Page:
One of the delights of the annual budget talkfest is that the Financial Secretary of the day can hardly avoid the obligation to give unscripted replies to unexpected questions. With occasionally curious results.

Consider, for example, Mr Paul Chan (our current money wizard) on why Hong Kong has not followed some of the Singapore government’s efforts to revive the post-Covid tourist industry, which apparently include a special fund for the travel industry and direct grants to small enterprises.

Paul Chan radio 2023 Budget
Financial Secretary Paul Chan attends a radio programme on February 23, 2023, a day after he delivered the 2023 Budget. Photo: GovHK.

Hong Kong’s tourism industry was quite different from Singapore’s, said Mr Chan, according to The Standard; “We are way more fun. We have natural mountains and tourists can also cross the border to the mainland.”

Natural mountains? We may think that setting Hong Kong up as more fun than Singapore is jumping a fairly low bar. Singapore is not most people’s idea of a fun palace. But the Lion City can hardly be accused of seducing tourists with artificial mountains. Or indeed with any mountains at all.

It is a bit strange that Mr Chan, who one might think had some responsibility for the condition of the tourism industry, could think of no more stunning attractions for visitors, or consolations for struggling travel agencies, than geographical features for which the government is not responsible.

While we undoubtedly have genuine mountains, moreover, Singapore also has an adjacent mainland to which visitors can resort. I am not sure that Johor is a great visitor magnet, but then Shenzhen is not most people’s idea of a tourism Mecca either.

Hiking Po Lo Shan aka Pineapple Mountain
Hong Kong’s “natural mountains.” File Photo: Tom Grundy/HKFP

This is harmless fun, perhaps. For a more serious item we can turn to Mr Chan’s performance in the Legislative Council Finance Committee meeting on his masterpiece, as reported in HKFP.

Legislator Tik Chi-yuen, who is the ONLY person in Legco not elected on a pro-government basis, had questioned the government’s sincerity in pursuing poverty alleviation, there being no allocation at all for this purpose in the budget. Under the circumstances, he said, it would be “very hard” for him to support the budget.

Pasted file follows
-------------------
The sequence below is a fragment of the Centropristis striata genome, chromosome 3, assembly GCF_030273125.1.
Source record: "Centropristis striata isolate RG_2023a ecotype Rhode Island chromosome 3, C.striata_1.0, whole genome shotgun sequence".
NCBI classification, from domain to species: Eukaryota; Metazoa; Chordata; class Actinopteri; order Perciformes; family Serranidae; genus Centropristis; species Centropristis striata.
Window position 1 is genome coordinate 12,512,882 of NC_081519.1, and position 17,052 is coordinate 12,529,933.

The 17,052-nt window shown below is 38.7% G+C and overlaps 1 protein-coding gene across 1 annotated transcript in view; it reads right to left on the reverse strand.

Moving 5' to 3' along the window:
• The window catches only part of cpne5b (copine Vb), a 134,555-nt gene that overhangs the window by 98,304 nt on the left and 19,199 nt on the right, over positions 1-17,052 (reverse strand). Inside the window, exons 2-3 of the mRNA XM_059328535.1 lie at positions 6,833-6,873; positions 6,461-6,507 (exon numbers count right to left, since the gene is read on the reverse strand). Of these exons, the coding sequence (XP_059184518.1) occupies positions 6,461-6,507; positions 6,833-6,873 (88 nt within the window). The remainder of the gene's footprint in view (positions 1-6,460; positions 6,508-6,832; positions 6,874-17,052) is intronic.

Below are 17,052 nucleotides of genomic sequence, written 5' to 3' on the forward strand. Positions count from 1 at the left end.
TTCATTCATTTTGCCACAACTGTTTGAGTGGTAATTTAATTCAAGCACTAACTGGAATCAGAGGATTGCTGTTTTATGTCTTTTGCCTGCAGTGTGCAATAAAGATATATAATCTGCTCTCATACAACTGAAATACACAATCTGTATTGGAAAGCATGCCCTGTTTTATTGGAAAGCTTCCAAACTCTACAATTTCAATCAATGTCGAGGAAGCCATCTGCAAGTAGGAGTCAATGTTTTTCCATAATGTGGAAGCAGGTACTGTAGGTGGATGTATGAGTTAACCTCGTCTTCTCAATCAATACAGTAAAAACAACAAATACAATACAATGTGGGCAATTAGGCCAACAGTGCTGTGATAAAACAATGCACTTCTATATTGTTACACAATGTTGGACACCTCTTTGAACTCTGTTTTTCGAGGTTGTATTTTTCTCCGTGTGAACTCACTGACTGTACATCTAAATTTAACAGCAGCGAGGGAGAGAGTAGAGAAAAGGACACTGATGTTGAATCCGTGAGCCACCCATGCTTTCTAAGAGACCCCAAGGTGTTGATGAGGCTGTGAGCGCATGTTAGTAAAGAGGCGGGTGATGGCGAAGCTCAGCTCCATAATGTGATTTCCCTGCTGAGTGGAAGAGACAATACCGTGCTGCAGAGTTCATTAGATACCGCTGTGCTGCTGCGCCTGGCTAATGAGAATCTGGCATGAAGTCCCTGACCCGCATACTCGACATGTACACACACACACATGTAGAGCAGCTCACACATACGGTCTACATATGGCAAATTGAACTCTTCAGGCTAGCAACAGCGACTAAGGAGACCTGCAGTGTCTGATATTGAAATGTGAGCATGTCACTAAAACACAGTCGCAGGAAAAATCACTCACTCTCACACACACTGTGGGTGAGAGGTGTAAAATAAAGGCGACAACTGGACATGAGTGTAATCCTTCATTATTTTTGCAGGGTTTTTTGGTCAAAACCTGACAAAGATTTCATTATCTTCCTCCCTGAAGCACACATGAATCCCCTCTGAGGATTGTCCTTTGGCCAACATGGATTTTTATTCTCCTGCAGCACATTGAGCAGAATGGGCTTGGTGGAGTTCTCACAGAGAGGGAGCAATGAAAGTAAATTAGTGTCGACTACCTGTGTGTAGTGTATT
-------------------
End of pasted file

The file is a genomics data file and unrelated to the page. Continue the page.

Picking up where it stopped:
Mr Chan responded with a barrage of the usual platitudes, and then retired to his bunker:

“As a SAR official, I will not be intimidated. [Lawmakers] cannot use their vote of support or opposition to force me into doing something which I think would be inappropriate.”

I presume this was originally in Cantonese since The Standard’s version, while clearly of the same quote, is slightly different: “As an SAR official I will not be threatened. I won’t be coerced by votes – for or against – to do something that I don’t deem appropriate.”

Am I alone in thinking that this — in either version — is a bit over the top when presented with the possibility that one, and only one, of the 90 legislative councillors might abstain from voting in support of the budget?

Tik Chi-yuen
Lawmaker Tik Chi-yuen he meets the press on February 22, 2023 after the 2023 Budget address. Photo: Kelly Ho/HKFP.

Given the way things are these days, it would be astonishing if an SAR official were intimidated in any way by the thought that anybody might not vote for anything he was doing. The government has nothing to worry about. The new electoral arrangements assure a comfortable — indeed overwhelming — majority is at its beck and call in the Legislative Council. Deliberative bodies which do not share this happy feature have been abolished or suspended indefinitely.

You have to wonder, really, why Mr Chan took the possibility of losing Mr Tik’s support so seriously. Are officials, in the interests of “happy Hong Kong stories”, now expected to ensure that all proposals are not just passed, but carried unanimously?

We may have natural mountains, but our political system is beginning to look a bit … shall we say, Singaporean?

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Tim Hamlett came to Hong Kong in 1980 to work for the Hong Kong Standard and has contributed to, or worked for, most of Hong Kong's English-language media outlets, notably as the editor of the Standard's award-winning investigative team, as a columnist in the SCMP and as a presenter of RTHK's Mediawatch. In 1988 he became a full-time journalism teacher. Since officially retiring nine years ago, he has concentrated on music, dance, blogging and a very time-consuming dog.